United States District Court, D. Vermont
SHARON L. FRIERSON, Executrix of the Estate of David R. Frierson, Plaintiff,
THE UNITED STATES OF AMERICA, Defendant.
OPINION AND ORDER (DOCS. 20, 32, 35, 38)
Geoffrey W. Crawford, Chief Judge.
Sharon L. Frierson, the executrix of the Estate of David R.
Frierson, has filed this case under the Federal Tort Claims
Act, 28 U.S.C. §§ 2671-2680 ("FTCA"),
alleging negligent medical care at the White River Junction
Veteran Affairs Medical Center ("VAMC"). Like the
original complaint (Doc. 1), the currently operative First
Amended Complaint (Doc. 18) asserts negligence by VAMC staff
physician Donald O. Kollisch, M.D. (Count I) and by the VAMC
pharmacy (Count II) in connection with a
"double-prescription error" of an antifungal
medication prescribed to Mr. Frierson in 2015. Plaintiff
asserts that the error resulted in liver injury that caused
Mr. Frierson's death on August 16, 2015. The First
Amended Complaint added a new claim (Count III) asserting
that VAMC staff and physicians negligently failed to have Mr.
Frierson timely evaluated and transferred for a liver
transplant. (Doc. 18 ¶ 64.) Although the original
complaint was accompanied by a certificate of merit in
conformance with 12 V.S.A. § 1042 (Doc. 1-2), the First
Amended Complaint does not include a certificate of merit.
motions related to Count III are currently pending. In its
answer to the First Amended Complaint, the United States
asserted that Plaintiff had failed to exhaust her
administrative remedies. (Doc. 19 ¶ 49.) Plaintiff filed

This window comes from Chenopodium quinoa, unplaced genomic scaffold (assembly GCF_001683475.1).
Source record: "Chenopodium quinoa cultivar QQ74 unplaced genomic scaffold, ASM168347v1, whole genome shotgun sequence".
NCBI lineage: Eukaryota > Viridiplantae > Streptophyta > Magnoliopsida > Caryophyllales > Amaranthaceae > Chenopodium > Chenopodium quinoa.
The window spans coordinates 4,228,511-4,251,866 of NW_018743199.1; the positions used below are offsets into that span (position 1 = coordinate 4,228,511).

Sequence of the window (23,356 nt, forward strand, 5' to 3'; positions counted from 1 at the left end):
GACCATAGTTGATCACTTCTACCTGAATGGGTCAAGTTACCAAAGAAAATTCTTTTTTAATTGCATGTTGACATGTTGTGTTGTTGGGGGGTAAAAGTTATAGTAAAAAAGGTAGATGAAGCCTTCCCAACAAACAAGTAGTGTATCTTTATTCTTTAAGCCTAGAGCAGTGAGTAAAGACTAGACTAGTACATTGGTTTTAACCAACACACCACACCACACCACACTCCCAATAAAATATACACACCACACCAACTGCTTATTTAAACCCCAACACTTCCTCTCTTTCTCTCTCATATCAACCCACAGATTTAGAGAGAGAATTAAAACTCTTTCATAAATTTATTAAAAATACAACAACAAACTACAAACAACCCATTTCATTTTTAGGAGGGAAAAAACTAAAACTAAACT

a motion for partial summary judgment as to that defense,
asserting that Count III was sufficiently presented to the
Department of Veterans Affairs in the prior administrative
claim. (Doc. 20.) The court took that motion under advisement
after a March 12, 2019 hearing.
March 20, 2019, the United States filed a motion to dismiss
Count III under Fed.R.Civ.P. 12(b)(6) on the grounds that
Plaintiff failed to file a certificate of merit related to
that claim. (Doc. 32.) Plaintiff filed an opposition to that
motion (Doc. 33), and the United States filed a reply (Doc.
34). In its reply, the United States stated that its March
20, 2019 request for dismissal of Count III was "too
limited," and asserted that Plaintiffs failure to
include a certificate of merit with the First Amended
Complaint required dismissal of the entire complaint. (Doc.
34 at 3.)
8, 2019, Plaintiff filed a Rule 15(a)(2) motion for leave to
file a second amended complaint that would remove and dismiss
Count III. (Doc. 35.) According to Plaintiff, the purpose of
the second amendment is to narrow the issues in the case,
leaving only Counts I and II for trial. (Id. at 1.)
Plaintiff filed an additional certificate of merit (Doc.
35-3) with the proposed second amended complaint "for
the sake of being extra cautious." (Doc. 35 at 2.) The
United States opposes the motion to amend, arguing that it is
a "futile attempt to avoid dismissal of the First
Amended Complaint" for failure to file a certificate of
merit. (Doc. 36 at 2.) Plaintiff maintains that there is no
legal support for dismissing the entire First Amended
Complaint and no pending motion to do so. (Doc. 37 at 3.)
Rule 15 Standard
to amend should be 'freely give[n] . . . when justice so
requires.'" Pasternack v. Shrader, 863 F.3d
162, 174 (2d Cir. 2017) (alterations in original) (quoting
Fed.R.Civ.P. 15(a)(2)). Nevertheless, leave to amend